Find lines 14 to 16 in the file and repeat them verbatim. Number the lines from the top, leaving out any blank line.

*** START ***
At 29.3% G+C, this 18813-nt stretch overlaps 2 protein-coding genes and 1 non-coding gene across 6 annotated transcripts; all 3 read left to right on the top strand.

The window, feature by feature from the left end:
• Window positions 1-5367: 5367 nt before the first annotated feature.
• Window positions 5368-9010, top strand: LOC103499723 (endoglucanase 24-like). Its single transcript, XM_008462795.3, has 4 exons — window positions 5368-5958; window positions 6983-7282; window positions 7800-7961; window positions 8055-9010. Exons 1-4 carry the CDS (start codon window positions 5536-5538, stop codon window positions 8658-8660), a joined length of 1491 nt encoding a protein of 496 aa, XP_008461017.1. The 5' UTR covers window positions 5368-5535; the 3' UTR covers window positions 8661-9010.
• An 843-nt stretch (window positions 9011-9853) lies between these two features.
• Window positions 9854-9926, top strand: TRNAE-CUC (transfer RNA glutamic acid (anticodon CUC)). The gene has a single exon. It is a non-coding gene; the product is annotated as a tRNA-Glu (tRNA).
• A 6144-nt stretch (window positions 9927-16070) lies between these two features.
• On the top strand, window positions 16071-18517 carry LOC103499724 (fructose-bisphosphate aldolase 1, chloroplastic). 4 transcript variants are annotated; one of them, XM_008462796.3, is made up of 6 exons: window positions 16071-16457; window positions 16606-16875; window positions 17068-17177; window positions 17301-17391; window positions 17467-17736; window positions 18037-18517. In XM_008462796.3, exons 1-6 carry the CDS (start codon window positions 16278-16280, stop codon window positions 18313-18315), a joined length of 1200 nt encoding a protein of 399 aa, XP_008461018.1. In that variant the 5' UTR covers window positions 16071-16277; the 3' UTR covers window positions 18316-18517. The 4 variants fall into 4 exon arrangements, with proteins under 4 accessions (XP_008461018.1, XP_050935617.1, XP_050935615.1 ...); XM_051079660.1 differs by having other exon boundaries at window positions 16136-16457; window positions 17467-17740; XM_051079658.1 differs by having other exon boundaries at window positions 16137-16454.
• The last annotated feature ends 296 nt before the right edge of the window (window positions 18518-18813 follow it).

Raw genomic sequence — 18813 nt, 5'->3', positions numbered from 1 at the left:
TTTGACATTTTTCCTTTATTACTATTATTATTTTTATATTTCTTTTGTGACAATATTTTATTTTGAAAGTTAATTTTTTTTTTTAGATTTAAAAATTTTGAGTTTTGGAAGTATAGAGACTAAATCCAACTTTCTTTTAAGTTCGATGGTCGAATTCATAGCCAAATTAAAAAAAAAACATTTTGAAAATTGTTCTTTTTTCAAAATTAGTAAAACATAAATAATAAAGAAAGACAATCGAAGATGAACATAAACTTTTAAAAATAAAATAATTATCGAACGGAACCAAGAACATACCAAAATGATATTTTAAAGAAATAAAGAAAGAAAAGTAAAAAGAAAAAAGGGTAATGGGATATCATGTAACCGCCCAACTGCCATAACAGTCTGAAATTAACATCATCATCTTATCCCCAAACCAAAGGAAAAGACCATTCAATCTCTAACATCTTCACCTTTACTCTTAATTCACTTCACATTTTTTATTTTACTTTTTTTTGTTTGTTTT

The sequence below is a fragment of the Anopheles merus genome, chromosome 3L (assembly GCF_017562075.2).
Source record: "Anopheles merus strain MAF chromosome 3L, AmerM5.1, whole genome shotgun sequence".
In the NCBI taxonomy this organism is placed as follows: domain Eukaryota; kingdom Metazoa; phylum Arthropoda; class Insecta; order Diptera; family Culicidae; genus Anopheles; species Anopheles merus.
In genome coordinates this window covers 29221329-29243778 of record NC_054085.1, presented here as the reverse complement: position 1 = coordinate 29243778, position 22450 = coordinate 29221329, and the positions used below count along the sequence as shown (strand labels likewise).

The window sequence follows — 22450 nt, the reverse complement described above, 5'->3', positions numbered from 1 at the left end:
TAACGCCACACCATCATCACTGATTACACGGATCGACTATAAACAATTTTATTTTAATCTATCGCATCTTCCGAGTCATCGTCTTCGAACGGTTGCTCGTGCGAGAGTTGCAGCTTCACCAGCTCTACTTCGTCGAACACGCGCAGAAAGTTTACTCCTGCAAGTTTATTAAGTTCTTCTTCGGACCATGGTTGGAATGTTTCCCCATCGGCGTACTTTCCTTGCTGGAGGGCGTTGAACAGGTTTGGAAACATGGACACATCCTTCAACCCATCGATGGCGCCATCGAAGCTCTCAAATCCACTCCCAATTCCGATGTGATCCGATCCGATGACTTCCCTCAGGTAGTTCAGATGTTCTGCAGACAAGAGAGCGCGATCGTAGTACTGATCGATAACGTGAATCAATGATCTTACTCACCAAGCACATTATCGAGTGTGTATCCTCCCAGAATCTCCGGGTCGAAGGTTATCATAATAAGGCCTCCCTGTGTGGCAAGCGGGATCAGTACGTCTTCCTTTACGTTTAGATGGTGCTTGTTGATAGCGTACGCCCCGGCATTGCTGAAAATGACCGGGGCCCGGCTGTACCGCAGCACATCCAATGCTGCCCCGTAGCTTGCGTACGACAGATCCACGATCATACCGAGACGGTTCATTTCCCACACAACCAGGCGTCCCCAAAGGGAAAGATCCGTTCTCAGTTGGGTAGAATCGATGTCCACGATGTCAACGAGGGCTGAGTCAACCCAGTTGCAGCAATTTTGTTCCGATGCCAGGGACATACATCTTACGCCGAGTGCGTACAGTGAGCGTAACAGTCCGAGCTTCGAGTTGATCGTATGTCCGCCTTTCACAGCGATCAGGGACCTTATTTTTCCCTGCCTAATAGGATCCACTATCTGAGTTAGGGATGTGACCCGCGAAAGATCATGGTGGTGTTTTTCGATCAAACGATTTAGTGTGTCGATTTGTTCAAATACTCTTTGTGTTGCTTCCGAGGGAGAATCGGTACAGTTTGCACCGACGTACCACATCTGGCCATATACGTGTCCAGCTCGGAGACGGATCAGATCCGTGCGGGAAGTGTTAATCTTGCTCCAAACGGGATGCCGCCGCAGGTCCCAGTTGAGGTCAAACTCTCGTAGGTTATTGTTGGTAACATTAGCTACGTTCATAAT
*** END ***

In the NCBI taxonomy this organism is placed as follows: domain Eukaryota; kingdom Metazoa; phylum Arthropoda; class Insecta; order Diptera; family Culicidae; genus Anopheles; species Anopheles merus.
In genome coordinates this window covers 29221329-29243778 of record NC_054085.1, presented here as the reverse complement: position 1 = coordinate 29243778, position 22450 = coordinate 29221329, and the positions used below count along the sequence as shown (strand labels likewise).

The window sequence follows — 22450 nt, the reverse complement described above, 5'->3', positions numbered from 1 at the left end: